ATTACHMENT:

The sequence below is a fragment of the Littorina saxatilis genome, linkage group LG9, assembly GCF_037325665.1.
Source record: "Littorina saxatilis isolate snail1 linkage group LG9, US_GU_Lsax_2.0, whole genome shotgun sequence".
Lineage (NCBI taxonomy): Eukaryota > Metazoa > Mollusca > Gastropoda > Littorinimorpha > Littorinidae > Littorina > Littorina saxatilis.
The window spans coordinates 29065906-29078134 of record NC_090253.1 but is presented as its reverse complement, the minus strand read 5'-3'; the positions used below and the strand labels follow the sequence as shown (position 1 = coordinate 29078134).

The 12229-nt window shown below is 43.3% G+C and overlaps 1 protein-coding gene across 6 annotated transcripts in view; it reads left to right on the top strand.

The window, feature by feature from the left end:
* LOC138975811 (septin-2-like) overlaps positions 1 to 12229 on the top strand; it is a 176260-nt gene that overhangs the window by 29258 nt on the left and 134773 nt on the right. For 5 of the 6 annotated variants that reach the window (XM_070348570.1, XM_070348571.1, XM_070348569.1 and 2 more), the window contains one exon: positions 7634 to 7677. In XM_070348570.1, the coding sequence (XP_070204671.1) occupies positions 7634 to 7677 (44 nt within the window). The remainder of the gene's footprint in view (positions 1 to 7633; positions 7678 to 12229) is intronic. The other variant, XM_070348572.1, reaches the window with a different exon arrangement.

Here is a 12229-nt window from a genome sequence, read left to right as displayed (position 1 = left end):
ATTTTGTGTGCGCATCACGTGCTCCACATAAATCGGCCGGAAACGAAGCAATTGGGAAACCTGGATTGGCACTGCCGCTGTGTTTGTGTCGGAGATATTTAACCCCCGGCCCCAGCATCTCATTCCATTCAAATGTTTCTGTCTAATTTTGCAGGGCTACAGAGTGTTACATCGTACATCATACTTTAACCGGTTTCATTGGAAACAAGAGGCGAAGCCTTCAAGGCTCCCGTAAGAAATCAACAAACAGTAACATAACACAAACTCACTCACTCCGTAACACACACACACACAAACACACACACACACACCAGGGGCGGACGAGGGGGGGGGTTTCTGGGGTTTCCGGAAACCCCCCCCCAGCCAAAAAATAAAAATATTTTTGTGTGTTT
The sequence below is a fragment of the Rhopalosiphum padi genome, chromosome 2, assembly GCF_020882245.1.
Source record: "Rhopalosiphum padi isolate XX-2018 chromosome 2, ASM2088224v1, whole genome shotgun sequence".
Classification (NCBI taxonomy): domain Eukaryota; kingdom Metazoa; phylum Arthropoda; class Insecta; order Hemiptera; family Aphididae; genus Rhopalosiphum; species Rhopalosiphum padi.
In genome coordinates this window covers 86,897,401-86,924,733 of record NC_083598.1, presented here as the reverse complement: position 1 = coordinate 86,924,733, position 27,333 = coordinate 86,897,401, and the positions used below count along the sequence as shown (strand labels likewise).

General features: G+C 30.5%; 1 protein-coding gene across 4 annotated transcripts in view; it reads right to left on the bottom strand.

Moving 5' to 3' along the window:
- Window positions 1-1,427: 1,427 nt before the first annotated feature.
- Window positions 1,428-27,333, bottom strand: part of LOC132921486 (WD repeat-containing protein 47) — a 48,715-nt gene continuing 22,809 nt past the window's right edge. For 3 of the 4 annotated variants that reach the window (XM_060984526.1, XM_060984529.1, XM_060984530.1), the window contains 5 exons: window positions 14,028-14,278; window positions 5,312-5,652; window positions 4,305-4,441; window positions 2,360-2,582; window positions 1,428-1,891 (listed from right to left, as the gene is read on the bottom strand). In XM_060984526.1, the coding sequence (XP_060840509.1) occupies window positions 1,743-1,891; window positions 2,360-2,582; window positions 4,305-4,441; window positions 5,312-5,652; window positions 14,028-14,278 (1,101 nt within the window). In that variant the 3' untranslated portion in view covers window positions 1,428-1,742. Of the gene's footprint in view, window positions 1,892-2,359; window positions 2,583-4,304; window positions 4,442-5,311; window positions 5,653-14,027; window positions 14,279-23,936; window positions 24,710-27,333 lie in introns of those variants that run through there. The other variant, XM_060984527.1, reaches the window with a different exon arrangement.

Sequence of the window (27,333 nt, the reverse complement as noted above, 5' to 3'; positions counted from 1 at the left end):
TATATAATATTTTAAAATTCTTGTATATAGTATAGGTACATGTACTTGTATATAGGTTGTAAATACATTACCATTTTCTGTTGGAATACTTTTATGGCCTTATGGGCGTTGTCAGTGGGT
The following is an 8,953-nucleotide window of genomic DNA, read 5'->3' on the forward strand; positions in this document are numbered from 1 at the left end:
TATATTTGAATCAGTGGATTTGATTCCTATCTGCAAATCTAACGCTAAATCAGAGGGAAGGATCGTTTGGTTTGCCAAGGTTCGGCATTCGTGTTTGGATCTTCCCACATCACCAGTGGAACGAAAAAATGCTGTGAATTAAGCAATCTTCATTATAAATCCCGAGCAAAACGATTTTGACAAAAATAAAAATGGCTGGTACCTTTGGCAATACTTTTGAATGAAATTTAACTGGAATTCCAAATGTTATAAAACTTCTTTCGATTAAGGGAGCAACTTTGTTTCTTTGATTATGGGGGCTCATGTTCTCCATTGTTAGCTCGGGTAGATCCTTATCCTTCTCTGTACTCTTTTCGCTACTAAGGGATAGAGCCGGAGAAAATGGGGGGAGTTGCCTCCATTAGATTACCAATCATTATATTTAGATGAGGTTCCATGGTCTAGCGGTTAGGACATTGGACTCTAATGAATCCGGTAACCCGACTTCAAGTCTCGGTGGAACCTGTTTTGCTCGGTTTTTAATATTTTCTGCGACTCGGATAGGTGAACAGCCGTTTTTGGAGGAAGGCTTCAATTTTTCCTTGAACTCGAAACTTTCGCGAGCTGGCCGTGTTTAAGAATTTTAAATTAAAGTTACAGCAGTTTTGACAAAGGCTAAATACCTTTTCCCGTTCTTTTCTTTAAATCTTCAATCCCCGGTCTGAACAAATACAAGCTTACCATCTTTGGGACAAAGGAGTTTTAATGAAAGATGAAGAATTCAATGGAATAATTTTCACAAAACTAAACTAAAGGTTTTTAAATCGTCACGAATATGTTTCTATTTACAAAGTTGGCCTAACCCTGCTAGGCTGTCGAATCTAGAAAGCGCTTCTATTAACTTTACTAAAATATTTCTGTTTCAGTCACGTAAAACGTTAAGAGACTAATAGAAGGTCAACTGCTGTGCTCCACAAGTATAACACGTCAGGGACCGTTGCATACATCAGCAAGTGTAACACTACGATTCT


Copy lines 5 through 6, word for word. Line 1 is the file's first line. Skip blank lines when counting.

The 12229-nt window shown below is 43.3% G+C and overlaps 1 protein-coding gene across 6 annotated transcripts in view; it reads left to right on the top strand.

The window, feature by feature from the left end: